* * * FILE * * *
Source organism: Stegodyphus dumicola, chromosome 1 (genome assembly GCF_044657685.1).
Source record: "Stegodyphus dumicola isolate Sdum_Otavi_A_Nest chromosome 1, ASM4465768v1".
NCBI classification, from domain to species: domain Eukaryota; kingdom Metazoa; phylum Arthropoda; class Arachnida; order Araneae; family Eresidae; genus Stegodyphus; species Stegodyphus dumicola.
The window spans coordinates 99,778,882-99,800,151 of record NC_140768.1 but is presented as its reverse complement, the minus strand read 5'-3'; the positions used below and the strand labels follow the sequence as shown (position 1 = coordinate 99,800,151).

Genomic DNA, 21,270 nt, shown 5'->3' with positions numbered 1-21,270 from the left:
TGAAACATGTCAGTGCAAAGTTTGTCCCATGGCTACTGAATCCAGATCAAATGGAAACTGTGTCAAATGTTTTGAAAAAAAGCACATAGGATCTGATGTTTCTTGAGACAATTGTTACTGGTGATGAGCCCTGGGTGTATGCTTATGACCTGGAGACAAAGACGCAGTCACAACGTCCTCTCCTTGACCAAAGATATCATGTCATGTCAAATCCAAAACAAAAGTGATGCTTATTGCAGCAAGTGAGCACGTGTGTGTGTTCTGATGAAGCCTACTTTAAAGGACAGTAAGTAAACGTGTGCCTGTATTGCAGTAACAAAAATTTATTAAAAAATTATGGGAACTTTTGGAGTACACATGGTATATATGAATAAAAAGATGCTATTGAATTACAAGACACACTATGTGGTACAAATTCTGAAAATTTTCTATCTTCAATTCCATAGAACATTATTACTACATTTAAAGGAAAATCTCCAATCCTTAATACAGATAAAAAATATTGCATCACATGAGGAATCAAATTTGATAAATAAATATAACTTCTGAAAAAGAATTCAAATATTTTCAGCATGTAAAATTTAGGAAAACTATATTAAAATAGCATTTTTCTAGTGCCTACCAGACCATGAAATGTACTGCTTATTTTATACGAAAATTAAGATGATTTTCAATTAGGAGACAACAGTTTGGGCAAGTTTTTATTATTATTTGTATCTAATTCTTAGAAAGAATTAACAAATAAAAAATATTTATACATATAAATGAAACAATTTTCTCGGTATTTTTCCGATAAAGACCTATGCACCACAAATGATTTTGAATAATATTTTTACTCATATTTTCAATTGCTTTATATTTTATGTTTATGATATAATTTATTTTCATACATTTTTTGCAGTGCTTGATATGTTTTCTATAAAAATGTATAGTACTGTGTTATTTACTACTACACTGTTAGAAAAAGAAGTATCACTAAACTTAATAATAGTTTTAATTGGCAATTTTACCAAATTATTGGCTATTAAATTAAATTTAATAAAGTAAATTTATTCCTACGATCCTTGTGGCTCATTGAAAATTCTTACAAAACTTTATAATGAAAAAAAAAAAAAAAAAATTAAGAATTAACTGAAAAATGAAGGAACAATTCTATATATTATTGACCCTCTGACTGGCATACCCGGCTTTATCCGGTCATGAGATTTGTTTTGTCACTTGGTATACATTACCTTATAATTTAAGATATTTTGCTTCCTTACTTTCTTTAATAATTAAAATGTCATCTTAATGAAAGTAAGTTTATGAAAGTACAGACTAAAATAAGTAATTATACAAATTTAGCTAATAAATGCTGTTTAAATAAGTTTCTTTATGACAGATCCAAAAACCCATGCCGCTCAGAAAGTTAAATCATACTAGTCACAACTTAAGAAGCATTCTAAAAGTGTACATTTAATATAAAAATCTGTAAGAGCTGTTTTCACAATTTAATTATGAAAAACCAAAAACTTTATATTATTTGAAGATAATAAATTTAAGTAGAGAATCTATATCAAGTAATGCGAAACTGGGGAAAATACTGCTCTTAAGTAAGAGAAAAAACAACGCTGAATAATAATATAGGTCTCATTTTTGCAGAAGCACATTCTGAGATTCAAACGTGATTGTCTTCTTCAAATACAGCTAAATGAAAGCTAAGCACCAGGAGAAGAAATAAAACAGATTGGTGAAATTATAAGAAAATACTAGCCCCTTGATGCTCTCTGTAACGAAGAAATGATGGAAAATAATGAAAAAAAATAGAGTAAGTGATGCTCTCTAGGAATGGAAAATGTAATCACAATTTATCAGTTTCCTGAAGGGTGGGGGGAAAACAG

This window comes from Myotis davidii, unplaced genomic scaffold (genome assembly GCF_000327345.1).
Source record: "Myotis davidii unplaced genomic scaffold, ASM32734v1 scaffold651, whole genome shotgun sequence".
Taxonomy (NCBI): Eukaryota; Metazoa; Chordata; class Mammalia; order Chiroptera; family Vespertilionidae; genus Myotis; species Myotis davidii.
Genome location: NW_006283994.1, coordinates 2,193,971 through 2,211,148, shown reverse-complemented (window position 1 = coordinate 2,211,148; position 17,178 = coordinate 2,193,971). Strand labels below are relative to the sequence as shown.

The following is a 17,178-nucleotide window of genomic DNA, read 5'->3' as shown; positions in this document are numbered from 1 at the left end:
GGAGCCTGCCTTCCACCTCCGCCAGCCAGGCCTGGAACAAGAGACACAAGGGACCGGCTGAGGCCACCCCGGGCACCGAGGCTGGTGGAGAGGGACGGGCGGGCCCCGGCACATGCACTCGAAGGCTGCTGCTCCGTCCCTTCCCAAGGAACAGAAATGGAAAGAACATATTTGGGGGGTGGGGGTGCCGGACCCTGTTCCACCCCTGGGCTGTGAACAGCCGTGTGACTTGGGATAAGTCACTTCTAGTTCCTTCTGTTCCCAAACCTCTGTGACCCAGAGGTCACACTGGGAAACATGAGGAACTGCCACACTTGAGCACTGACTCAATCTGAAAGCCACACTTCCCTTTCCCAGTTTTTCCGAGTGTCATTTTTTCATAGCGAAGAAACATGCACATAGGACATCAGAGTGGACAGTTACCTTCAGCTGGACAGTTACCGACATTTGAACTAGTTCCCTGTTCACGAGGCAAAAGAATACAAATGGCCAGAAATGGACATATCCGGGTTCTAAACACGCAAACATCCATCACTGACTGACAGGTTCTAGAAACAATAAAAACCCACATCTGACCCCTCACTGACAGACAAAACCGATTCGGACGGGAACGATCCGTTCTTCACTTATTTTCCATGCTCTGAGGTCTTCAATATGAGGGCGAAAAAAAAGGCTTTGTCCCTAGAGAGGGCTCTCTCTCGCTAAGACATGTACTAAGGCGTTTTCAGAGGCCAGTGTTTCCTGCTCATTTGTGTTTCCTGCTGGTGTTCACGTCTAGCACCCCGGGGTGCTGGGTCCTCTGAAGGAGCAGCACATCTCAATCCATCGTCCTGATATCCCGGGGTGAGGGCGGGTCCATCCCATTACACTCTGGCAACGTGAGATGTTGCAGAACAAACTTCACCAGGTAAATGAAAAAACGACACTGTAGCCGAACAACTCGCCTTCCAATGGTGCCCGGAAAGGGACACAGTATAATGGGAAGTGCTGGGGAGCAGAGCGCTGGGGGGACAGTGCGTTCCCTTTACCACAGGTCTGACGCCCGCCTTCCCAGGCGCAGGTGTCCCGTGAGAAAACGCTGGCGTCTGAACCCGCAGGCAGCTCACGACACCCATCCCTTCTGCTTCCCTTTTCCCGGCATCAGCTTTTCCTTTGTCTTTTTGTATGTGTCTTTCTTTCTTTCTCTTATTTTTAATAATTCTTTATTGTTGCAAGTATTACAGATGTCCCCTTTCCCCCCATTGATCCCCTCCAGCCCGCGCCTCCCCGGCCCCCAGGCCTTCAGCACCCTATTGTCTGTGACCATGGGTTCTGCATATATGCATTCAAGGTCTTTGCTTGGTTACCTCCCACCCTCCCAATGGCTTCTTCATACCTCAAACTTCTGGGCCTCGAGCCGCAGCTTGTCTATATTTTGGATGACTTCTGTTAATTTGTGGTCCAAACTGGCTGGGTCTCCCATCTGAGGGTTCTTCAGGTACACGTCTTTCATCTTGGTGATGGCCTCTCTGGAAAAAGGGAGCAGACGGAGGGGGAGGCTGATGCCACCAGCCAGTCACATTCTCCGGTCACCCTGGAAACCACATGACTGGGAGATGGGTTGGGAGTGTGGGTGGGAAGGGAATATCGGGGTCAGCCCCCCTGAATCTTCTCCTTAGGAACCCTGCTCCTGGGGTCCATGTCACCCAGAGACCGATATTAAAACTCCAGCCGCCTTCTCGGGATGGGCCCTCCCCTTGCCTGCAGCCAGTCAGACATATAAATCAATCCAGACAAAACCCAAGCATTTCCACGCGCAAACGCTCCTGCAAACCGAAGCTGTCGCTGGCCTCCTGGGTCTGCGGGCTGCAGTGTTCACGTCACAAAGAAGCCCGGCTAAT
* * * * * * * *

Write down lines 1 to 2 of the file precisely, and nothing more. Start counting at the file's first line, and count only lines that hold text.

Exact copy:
Source organism: Stegodyphus dumicola, chromosome 1 (genome assembly GCF_044657685.1).
Source record: "Stegodyphus dumicola isolate Sdum_Otavi_A_Nest chromosome 1, ASM4465768v1".